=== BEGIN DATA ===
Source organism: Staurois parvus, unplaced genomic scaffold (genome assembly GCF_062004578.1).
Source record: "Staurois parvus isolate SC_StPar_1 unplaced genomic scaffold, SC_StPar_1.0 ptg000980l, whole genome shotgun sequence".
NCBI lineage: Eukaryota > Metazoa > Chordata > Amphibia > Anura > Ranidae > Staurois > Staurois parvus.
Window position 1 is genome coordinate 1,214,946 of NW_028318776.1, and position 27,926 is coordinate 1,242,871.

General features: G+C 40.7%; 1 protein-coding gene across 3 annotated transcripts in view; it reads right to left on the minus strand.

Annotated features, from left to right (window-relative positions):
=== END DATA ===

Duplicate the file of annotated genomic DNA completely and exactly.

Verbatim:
Source organism: Staurois parvus, unplaced genomic scaffold (genome assembly GCF_062004578.1).
Source record: "Staurois parvus isolate SC_StPar_1 unplaced genomic scaffold, SC_StPar_1.0 ptg000980l, whole genome shotgun sequence".
NCBI lineage: Eukaryota > Metazoa > Chordata > Amphibia > Anura > Ranidae > Staurois > Staurois parvus.
Window position 1 is genome coordinate 1,214,946 of NW_028318776.1, and position 27,926 is coordinate 1,242,871.

General features: G+C 40.7%; 1 protein-coding gene across 3 annotated transcripts in view; it reads right to left on the minus strand.

Annotated features, from left to right (window-relative positions):